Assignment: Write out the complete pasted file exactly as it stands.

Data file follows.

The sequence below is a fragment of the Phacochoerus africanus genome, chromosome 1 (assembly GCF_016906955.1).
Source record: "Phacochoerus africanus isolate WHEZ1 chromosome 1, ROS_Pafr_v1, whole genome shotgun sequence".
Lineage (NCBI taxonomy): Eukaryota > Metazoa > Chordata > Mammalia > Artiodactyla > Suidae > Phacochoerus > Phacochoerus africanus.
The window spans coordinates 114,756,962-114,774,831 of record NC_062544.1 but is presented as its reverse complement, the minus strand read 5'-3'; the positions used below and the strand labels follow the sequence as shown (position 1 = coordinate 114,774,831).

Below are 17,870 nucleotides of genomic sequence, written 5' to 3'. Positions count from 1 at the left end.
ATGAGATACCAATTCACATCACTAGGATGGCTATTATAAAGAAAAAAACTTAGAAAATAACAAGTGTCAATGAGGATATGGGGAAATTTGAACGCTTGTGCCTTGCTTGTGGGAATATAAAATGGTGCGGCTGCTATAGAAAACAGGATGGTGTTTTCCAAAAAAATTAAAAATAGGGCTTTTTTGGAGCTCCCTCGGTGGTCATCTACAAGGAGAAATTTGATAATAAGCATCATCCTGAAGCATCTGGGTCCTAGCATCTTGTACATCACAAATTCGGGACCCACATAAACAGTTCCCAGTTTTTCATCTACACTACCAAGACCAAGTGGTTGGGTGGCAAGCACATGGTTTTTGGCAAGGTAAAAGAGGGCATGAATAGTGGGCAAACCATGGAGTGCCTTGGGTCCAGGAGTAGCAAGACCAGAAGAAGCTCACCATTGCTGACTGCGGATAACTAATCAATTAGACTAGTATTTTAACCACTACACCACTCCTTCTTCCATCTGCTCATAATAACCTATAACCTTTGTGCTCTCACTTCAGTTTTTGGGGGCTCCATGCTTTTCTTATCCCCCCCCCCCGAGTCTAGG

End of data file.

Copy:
The sequence below is a fragment of the Phacochoerus africanus genome, chromosome 1 (assembly GCF_016906955.1).
Source record: "Phacochoerus africanus isolate WHEZ1 chromosome 1, ROS_Pafr_v1, whole genome shotgun sequence".
Lineage (NCBI taxonomy): Eukaryota > Metazoa > Chordata > Mammalia > Artiodactyla > Suidae > Phacochoerus > Phacochoerus africanus.
The window spans coordinates 114,756,962-114,774,831 of record NC_062544.1 but is presented as its reverse complement, the minus strand read 5'-3'; the positions used below and the strand labels follow the sequence as shown (position 1 = coordinate 114,774,831).

Below are 17,870 nucleotides of genomic sequence, written 5' to 3'. Positions count from 1 at the left end.
ATGAGATACCAATTCACATCACTAGGATGGCTATTATAAAGAAAAAAACTTAGAAAATAACAAGTGTCAATGAGGATATGGGGAAATTTGAACGCTTGTGCCTTGCTTGTGGGAATATAAAATGGTGCGGCTGCTATAGAAAACAGGATGGTGTTTTCCAAAAAAATTAAAAATAGGGCTTTTTTGGAGCTCCCTCGGTGGTCATCTACAAGGAGAAATTTGATAATAAGCATCATCCTGAAGCATCTGGGTCCTAGCATCTTGTACATCACAAATTCGGGACCCACATAAACAGTTCCCAGTTTTTCATCTACACTACCAAGACCAAGTGGTTGGGTGGCAAGCACATGGTTTTTGGCAAGGTAAAAGAGGGCATGAATAGTGGGCAAACCATGGAGTGCCTTGGGTCCAGGAGTAGCAAGACCAGAAGAAGCTCACCATTGCTGACTGCGGATAACTAATCAATTAGACTAGTATTTTAACCACTACACCACTCCTTCTTCCATCTGCTCATAATAACCTATAACCTTTGTGCTCTCACTTCAGTTTTTGGGGGCTCCATGCTTTTCTTATCCCCCCCCCCCGAGTCTAGG